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Can You Keep the Human Touch When Using Marketing Automation?

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Can You Keep the Human Touch When Using Marketing Automation?

Marketers, we find ourselves in a quandary: We want to automate as much of our marketing as possible, yet we don’t want any of it to feel automated.

We’d love to be able to just set it and forget it. But great content marketing is designed to build relationships (that drive revenue). And unfortunately, automating our communication can make that goal harder – not easier – to achieve.

#ContentMarketing is designed to build relationships. Automating communication can make that goal harder, says @DrewDavisHere via @CMIContent. Click To Tweet

Sure, there are tools designed to automate posts on social media profiles and even the direct messages sent through LinkedIn. We can also choose to automate our most valuable interactions, such as our welcome emails and thank-you notes.

But when we do, the resulting messages don’t feel authentic. They lack personalization – a critical factor in relationship-building and revenue generation. In fact, research from McKinsey found companies with the fastest rate of revenue growth were more likely to prioritize personalization in their communication.

So, as much as we may want to put tasks on autopilot to increase productivity, we wonder how much our relationship-building efforts might suffer if we do.

What should marketers automate?

I’ve spent the last three months wrestling with that question, and it turns out I’m not the only one.

Even in 2017, 43% of marketers stated the most important objective of a marketing automation strategy is optimizing productivity. It’s not hard to understand why. The average marketer spends 1.25 days each week on non-core tasks, according to new research from Airtable. That’s 25% of our workweek spent managing, organizing, approving, reporting, gathering, and shuffling our marketing campaigns and content through the marketing mill.

Marketers spend 1.25 days each week on non-core tasks, such as organizing, approving, reporting, etc., according to Airtable research, says @DrewDavisHere via @CMIContent. Click To Tweet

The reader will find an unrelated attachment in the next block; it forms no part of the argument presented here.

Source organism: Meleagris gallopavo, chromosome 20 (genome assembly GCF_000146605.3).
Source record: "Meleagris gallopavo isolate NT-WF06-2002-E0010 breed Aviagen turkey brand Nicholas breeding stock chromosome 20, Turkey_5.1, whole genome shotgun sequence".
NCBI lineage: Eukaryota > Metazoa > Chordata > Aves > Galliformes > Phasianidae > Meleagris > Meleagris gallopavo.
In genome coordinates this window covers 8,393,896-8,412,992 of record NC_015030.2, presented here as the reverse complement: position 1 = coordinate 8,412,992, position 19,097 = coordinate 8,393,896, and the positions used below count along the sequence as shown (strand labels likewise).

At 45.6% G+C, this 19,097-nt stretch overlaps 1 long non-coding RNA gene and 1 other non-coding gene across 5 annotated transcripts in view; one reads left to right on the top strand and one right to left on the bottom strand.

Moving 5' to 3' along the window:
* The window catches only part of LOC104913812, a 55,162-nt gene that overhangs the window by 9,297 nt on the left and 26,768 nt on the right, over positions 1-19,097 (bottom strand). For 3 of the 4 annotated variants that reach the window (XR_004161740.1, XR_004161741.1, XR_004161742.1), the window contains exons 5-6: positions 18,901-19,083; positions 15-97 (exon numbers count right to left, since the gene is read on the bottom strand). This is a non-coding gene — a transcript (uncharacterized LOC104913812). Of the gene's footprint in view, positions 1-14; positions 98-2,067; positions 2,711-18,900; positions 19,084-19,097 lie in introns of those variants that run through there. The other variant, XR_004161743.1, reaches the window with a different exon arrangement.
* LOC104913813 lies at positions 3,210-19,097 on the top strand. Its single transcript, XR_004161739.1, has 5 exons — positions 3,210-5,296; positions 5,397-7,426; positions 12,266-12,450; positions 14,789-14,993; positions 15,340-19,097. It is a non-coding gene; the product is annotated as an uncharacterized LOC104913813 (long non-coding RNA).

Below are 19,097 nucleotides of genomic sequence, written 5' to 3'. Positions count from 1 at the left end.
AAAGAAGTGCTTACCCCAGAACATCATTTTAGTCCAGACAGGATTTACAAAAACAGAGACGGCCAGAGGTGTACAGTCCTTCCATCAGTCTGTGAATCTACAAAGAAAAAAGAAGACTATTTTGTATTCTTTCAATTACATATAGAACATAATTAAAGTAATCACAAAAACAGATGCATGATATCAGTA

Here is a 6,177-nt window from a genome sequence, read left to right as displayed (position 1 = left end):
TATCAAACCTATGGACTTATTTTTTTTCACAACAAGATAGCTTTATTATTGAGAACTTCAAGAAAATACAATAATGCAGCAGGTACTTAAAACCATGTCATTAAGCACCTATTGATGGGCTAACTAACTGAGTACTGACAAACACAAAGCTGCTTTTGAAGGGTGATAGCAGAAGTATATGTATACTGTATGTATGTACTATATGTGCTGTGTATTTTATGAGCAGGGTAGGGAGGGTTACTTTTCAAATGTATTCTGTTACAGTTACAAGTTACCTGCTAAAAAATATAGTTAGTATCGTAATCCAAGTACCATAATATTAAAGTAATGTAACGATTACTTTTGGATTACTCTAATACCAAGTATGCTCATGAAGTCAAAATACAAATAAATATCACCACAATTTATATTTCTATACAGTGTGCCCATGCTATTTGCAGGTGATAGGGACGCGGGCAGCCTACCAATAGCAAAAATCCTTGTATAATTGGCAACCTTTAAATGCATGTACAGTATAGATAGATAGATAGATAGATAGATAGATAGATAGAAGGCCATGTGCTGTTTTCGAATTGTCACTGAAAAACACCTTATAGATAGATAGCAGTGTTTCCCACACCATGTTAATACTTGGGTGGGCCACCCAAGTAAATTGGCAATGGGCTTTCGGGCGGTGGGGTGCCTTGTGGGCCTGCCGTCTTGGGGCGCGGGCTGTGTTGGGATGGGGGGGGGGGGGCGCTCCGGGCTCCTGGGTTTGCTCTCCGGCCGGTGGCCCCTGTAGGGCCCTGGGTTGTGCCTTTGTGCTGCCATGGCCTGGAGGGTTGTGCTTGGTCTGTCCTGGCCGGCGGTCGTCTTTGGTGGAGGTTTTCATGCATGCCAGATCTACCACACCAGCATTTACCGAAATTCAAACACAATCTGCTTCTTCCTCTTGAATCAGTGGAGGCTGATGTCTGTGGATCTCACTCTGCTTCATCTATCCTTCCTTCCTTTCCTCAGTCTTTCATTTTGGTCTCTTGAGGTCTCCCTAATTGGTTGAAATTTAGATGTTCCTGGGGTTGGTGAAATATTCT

That’s 1.25 days we could reclaim by automating the right stuff.

Where do we start?

What is the “right stuff”?

Here’s what a few experts had to say on the subject:

“Automate the admin, the mundane, the data collection. Animate the rest with personality,” suggests Patrick Lyver, founder and president of the web design agency Kleurvision Inc. “It works for me, and there are a lot of tools that can help.”

Automate the mundane and animate the rest with personality, says @patricklyver via @DrewDavisHere @CMIContent. Click To Tweet

Gloria Lafont, president of Action Marketing Co., agrees: “Automation does not mean set it and forget it, nor eliminate the human. It means eliminating as many repetitive tasks as possible in the marketing implementation, so you have more time to focus on making the relationship-building more effective.”

Automation does not mean set it and forget it, nor eliminate the human, says @GloriaLafont via @DrewDavisHere @CMIContent. Click To Tweet

Our team set aside 30 days to experiment with ways to follow Patrick and Gloria’s advice. By embracing three simple, strategic ideas, we found an approach that automates mundane, repetitive tasks without eliminating the human touch.

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1. Start with recently acquired customers

My core belief is all good marketing starts with the customers you’ve got. Instead of starting our automation activities with prospecting, social media, and lead generation, we focused on the processes implemented immediately after acquiring a new client.

From the instant we sign a new deal until the final invoice is paid, our team identified 49 separate multi-step automations that could save us time. More importantly, those automations allowed us to craft a unique, consistent, and high-quality client experience.

Designing these automations was surprisingly easy: List every little interaction, task, and deliverable in the client relationship. We just had never tried to formalize or automate them. It’s stuff we’ve done manually for a decade. It’s second nature. Then, we used our CRM’s built-in automation workflows and Zapier to turn each task into a tiny automation.

How much time did we claw back? It’s hard to say precisely, but I’d guess four to six hours per week. That’s six hours we can now spend on marketing instead of managing.

Yet, we have also recognized that to achieve marketing success with these automated efforts, we need to maintain a high-touch, highly personalized experience for our customers.

That brings us to our second strategy:

2. Ready-to-personalize communication

Any CRM can “personalize” an email or text message: Simply insert {first name} here, add {company name} there, and schedule it to be sent.

However, I am unaware of a CRM or even an AI tool that’s genuinely aware of the communication nuances across different client relationships. For example, some of our clients are “business-casual” communicators. Their emails feel like they’re wearing shorts to the office:

  • They use extra exclamation points and emojis.
  • They send short, punchy text messages.

Other clients communicate with all the formality of a black-tie affair: